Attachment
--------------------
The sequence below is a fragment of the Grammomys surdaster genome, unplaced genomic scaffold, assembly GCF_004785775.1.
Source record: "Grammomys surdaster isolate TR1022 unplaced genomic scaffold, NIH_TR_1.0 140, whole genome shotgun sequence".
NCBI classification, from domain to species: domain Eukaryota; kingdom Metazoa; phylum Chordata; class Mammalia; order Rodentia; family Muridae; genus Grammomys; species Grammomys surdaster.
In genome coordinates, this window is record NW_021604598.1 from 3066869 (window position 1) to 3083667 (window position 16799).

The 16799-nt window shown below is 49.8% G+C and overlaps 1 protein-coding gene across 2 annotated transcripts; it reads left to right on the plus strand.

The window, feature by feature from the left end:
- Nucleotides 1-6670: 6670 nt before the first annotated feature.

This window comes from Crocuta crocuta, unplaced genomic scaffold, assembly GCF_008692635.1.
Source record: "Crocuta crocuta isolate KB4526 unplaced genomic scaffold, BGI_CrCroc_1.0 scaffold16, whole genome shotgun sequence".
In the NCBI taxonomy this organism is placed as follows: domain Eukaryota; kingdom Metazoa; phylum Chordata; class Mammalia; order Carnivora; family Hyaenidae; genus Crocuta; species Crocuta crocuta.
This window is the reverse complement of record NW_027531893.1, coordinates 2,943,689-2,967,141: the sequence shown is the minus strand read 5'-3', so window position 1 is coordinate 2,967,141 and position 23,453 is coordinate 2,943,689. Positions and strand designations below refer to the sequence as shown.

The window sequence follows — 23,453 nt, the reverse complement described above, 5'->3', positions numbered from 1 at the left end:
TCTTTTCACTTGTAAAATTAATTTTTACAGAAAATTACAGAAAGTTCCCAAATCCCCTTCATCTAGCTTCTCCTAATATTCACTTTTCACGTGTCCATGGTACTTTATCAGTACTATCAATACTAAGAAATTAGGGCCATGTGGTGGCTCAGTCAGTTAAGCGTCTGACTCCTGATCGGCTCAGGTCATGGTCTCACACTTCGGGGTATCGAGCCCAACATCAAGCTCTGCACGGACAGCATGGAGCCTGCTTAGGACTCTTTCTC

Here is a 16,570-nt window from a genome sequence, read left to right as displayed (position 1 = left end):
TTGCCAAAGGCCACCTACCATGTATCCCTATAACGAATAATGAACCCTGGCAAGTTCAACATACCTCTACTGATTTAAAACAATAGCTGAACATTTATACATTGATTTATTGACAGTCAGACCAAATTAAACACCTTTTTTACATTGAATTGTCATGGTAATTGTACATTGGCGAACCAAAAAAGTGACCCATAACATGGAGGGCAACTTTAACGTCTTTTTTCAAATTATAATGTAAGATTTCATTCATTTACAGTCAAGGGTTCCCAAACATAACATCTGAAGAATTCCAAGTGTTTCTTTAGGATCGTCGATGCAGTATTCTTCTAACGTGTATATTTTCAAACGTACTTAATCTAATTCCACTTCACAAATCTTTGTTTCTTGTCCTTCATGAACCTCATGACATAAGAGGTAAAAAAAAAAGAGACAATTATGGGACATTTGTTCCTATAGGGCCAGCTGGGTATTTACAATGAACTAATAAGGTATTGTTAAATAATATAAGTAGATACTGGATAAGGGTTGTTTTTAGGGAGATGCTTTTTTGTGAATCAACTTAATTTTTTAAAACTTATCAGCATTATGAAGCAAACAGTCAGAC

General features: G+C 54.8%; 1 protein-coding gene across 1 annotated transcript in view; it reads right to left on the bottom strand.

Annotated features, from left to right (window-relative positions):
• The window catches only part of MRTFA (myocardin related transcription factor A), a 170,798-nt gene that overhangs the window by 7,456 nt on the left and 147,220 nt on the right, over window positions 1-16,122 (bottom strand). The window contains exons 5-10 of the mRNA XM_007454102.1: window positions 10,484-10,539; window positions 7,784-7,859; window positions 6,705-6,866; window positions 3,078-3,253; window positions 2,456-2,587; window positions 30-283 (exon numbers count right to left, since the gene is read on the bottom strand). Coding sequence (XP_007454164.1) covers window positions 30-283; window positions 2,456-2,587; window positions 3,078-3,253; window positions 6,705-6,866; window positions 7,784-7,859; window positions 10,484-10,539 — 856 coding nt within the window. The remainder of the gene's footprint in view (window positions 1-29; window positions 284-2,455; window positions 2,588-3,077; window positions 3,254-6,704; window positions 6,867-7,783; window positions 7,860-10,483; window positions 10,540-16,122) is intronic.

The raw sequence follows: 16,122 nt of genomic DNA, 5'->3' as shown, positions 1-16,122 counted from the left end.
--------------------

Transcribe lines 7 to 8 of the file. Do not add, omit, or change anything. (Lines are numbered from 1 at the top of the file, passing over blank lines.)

- Nucleotides 1-6670: 6670 nt before the first annotated feature.

This window comes from Crocuta crocuta, unplaced genomic scaffold, assembly GCF_008692635.1.